Passengers are losing out on up to €400 each in compensation, after Ryanair’s departure from official arbitration scheme Aviation ADR.
The airline is saving a fortune both in the fees it pays to the arbitrator and the money it should be paying to its customers.
Aviation ADR received more than 14,000 Ryanair complaints in the first 11 months of 2018. The airline was told to pay out £2,601,618 to passengers affected by flight delays and cancellations in the last two quarters for which we have data.
However, when the airline left the scheme in November 2018, the arbitrator rejected 854 complaints that it says arrived after that date and told those passengers to contact the Civil Aviation Authority (CAA).
Only 87 passengers did this in the last month of 2018 and just 466 passengers in total complained to the CAA in the first quarter of 2019. This is despite the fact that, as Ryanair confirmed to us, there has been no ‘drop off’ in the number of claims since it left Aviation ADR.
As Ryanair has to pay the arbitrator £150 for each complaint it handles it’s also saving on the arbitration process.
The CAA is currently taking ‘enforcement action’ against the airline for its failure to compensate passengers for cancellations caused by its own staff strike action. As yet it’s unclear what form this will take.
Holidaymakers let down
Of the 87 passengers who did escalate their complaint to the CAA in December 2018, 62 of them had had it resolved by the end of March 2019.
Fewer than half were told that they were entitled to compensation – just 29 people.
Whether those 29 people have received their money is not revealed in official statistics.
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Competing for complaints
Until 2016 all airline complaints had to go to the CAA. However the CAA’s rulings are purely advisory and airlines could only be compelled to pay compensation by the courts.
In response the CAA authorised private firms CEDR and Aviation ADR to handle complaints instead. But it’s a system that has, as Which? Travel has previously reported, been failing many passengers since the beginning.
Airlines are now allowed to choose who handles their complaints. British Airways, Thomas Cook, Easyjet and Tui initally chose CEDR. Virgin Atlantic, Wizz and many small airlines chose Aviation ADR. However, Tui and easyJet have both now switched to Aviation ADR, leaving BA the only airline to remain with CEDR.
Other airlines have chosen not to have an official arbitrator at all. In which case complaints, as in the case of Jet2 among others and now Ryanair, are handled by the CAA.
Waiting for compensation
Even when Ryanair was with Aviation ADR passengers complained of waiting months to receive any money.
One passenger, Kasia Nieduzak, told us she made a complaint to Aviation ADR after her flight was cancelled in September 2017. After Ryanair failed to pay her the promised compensation she officially registered a complaint in December 2017 but didn’t obtain a final determination until September 2018. She finally received her money, after over 40 emails and 170 phone calls to the airline and its arbitration scheme, in November 2018.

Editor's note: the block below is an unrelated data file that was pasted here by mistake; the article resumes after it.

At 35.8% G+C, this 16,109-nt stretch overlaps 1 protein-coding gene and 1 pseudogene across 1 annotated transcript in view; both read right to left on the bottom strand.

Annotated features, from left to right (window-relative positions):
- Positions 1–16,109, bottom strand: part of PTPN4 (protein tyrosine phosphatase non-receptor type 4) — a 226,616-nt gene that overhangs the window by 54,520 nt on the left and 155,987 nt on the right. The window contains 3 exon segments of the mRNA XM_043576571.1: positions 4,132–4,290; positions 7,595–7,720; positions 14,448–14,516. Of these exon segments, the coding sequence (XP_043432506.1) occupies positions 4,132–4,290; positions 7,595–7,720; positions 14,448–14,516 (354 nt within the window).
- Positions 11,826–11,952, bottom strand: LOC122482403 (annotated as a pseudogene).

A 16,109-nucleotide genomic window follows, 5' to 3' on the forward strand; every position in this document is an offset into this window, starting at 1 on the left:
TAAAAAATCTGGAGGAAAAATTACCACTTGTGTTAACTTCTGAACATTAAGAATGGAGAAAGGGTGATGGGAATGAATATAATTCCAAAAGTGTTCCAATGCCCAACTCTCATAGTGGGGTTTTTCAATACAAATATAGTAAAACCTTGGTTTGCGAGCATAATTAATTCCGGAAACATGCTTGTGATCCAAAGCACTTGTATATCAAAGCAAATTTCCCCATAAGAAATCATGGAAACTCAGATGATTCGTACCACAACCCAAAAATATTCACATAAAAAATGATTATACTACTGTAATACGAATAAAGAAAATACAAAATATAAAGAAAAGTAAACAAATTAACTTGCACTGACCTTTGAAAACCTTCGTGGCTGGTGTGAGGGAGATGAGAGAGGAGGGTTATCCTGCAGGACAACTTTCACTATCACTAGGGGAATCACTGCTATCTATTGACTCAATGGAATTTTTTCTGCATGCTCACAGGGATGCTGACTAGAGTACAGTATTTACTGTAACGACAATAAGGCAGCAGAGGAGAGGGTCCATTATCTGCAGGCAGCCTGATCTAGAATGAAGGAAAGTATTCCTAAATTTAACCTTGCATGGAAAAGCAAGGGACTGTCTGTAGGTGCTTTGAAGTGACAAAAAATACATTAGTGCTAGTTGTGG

‘It took me over a year to get my compensation and I only received it because I was extremely persistent and didn’t give up’, she says. ‘I am very certain that many people whose flights were cancelled between September and October 2017 did not get their rightful compensation.’
An estimated 700,000 passengers were affected by cancellations caused by Ryanair’s pilot roster error in 2017. While not all of them were entitled to compensation many thousands were.
Aviation ADR and Ryanair response
Aviation ADR told us that Kasia’s complaint took longer than normal because Ryanair initially stated that it had paid the passenger. It also said: ‘Following the formal determination being issued it took some time for Ryanair to pay the compensation to the passenger. We consistently chased for confirmation that the payment had been made but as you will appreciate we are not a regulator so could do no more than chase.’
Despite the fact that Aviation ADR’s decisions are officially binding, users receiving a positive ruling are told that it is not able to ‘facilitate or assist’ with getting the payment from the airline. It said that the remaining 15 passengers were those who had not yet provided full details to receive their payment.
Ryanair responded: ‘our policy is to pay all valid claims within an industry leading 10 days of receipt and while regrettably we fell short on this occasion, this is certainly not representative.’
It also says that there was no reason for any of its customers to complain to Aviation ADR after it left the scheme, as they were all told to contact the CAA or the appropriate European authorities. It admitted that not all of the passengers who were owed compensation from 2018 had been paid. It said that Aviation ADR had not yet issued payment instructions for the last few passengers affected but that when it did they would be paid within 10 days.
Ryanair also told us that, where claims are rejected, it prefers to deal with ADR providers – raising the possibility that it might return to Aviation ADR at some point, potentially creating more confusion for consumers.